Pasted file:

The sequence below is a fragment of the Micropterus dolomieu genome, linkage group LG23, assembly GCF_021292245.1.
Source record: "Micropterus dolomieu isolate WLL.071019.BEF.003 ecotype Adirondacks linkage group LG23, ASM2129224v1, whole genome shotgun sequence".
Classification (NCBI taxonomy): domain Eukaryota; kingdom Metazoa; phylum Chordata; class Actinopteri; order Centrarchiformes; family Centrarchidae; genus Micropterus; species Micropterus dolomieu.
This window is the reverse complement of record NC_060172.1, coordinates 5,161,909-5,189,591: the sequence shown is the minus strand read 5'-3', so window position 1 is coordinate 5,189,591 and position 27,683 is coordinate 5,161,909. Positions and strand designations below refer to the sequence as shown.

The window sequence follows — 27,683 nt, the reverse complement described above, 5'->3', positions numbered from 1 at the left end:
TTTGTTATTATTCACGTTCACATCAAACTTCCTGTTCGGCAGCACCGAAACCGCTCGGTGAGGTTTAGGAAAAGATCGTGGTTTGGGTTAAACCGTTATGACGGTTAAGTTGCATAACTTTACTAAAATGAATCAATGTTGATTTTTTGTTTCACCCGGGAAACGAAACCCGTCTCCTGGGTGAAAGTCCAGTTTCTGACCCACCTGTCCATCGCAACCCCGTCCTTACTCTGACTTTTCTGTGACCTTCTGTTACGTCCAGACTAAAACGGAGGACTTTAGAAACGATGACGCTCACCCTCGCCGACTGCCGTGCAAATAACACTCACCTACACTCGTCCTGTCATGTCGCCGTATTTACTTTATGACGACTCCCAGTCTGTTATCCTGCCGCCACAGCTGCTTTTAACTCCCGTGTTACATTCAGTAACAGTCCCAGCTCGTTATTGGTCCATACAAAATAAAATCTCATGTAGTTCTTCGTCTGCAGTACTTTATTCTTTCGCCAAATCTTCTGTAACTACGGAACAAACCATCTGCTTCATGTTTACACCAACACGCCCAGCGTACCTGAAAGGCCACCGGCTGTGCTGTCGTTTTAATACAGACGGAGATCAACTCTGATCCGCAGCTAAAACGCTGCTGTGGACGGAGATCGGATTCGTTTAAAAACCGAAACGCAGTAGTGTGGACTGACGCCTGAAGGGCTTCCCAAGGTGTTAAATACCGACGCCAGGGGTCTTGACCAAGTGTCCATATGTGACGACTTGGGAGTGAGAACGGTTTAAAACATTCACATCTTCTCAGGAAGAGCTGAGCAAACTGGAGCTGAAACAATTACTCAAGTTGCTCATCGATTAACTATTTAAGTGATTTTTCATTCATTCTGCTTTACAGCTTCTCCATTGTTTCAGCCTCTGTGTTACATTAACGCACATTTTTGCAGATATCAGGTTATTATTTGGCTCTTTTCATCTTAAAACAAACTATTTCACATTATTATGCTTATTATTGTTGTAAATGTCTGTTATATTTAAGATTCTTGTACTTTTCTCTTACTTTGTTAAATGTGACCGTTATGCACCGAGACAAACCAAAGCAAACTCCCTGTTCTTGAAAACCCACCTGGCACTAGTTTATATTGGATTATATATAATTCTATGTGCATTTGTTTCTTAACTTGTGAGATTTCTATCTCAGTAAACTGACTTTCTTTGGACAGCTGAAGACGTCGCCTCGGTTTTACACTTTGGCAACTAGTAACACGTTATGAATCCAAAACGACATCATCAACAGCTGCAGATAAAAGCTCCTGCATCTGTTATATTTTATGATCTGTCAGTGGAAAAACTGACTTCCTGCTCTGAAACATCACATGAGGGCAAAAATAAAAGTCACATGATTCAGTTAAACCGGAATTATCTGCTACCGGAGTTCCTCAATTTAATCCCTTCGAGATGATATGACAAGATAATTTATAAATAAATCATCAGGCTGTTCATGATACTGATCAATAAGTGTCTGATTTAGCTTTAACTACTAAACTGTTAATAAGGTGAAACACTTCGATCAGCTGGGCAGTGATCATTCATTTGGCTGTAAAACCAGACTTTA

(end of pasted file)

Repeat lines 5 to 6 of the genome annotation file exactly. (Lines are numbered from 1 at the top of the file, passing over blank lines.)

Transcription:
The window sequence follows — 27,683 nt, the reverse complement described above, 5'->3', positions numbered from 1 at the left end:
TTTGTTATTATTCACGTTCACATCAAACTTCCTGTTCGGCAGCACCGAAACCGCTCGGTGAGGTTTAGGAAAAGATCGTGGTTTGGGTTAAACCGTTATGACGGTTAAGTTGCATAACTTTACTAAAATGAATCAATGTTGATTTTTTGTTTCACCCGGGAAACGAAACCCGTCTCCTGGGTGAAAGTCCAGTTTCTGACCCACCTGTCCATCGCAACCCCGTCCTTACTCTGACTTTTCTGTGACCTTCTGTTACGTCCAGACTAAAACGGAGGACTTTAGAAACGATGACGCTCACCCTCGCCGACTGCCGTGCAAATAACACTCACCTACACTCGTCCTGTCATGTCGCCGTATTTACTTTATGACGACTCCCAGTCTGTTATCCTGCCGCCACAGCTGCTTTTAACTCCCGTGTTACATTCAGTAACAGTCCCAGCTCGTTATTGGTCCATACAAAATAAAATCTCATGTAGTTCTTCGTCTGCAGTACTTTATTCTTTCGCCAAATCTTCTGTAACTACGGAACAAACCATCTGCTTCATGTTTACACCAACACGCCCAGCGTACCTGAAAGGCCACCGGCTGTGCTGTCGTTTTAATACAGACGGAGATCAACTCTGATCCGCAGCTAAAACGCTGCTGTGGACGGAGATCGGATTCGTTTAAAAACCGAAACGCAGTAGTGTGGACTGACGCCTGAAGGGCTTCCCAAGGTGTTAAATACCGACGCCAGGGGTCTTGACCAAGTGTCCATATGTGACGACTTGGGAGTGAGAACGGTTTAAAACATTCACATCTTCTCAGGAAGAGCTGAGCAAACTGGAGCTGAAACAATTACTCAAGTTGCTCATCGATTAACTATTTAAGTGATTTTTCATTCATTCTGCTTTACAGCTTCTCCATTGTTTCAGCCTCTGTGTTACATTAACGCACATTTTTGCAGATATCAGGTTATTATTTGGCTCTTTTCATCTTAAAACAAACTATTTCACATTATTATGCTTATTATTGTTGTAAATGTCTGTTATATTTAAGATTCTTGTACTTTTCTCTTACTTTGTTAAATGTGACCGTTATGCACCGAGACAAACCAAAGCAAACTCCCTGTTCTTGAAAACCCACCTGGCACTAGTTTATATTGGATTATATATAATTCTATGTGCATTTGTTTCTTAACTTGTGAGATTTCTATCTCAGTAAACTGACTTTCTTTGGACAGCTGAAGACGTCGCCTCGGTTTTACACTTTGGCAACTAGTAACACGTTATGAATCCAAAACGACATCATCAACAGCTGCAGATAAAAGCTCCTGCATCTGTTATATTTTATGATCTGTCAGTGGAAAAACTGACTTCCTGCTCTGAAACATCACATGAGGGCAAAAATAAAAGTCACATGATTCAGTTAAACCGGAATTATCTGCTACCGGAGTTCCTCAATTTAATCCCTTCGAGATGATATGACAAGATAATTTATAAATAAATCATCAGGCTGTTCATGATACTGATCAATAAGTGTCTGATTTAGCTTTAACTACTAAACTGTTAATAAGGTGAAACACTTCGATCAGCTGGGCAGTGATCATTCATTTGGCTGTAAAACCAGACTTTA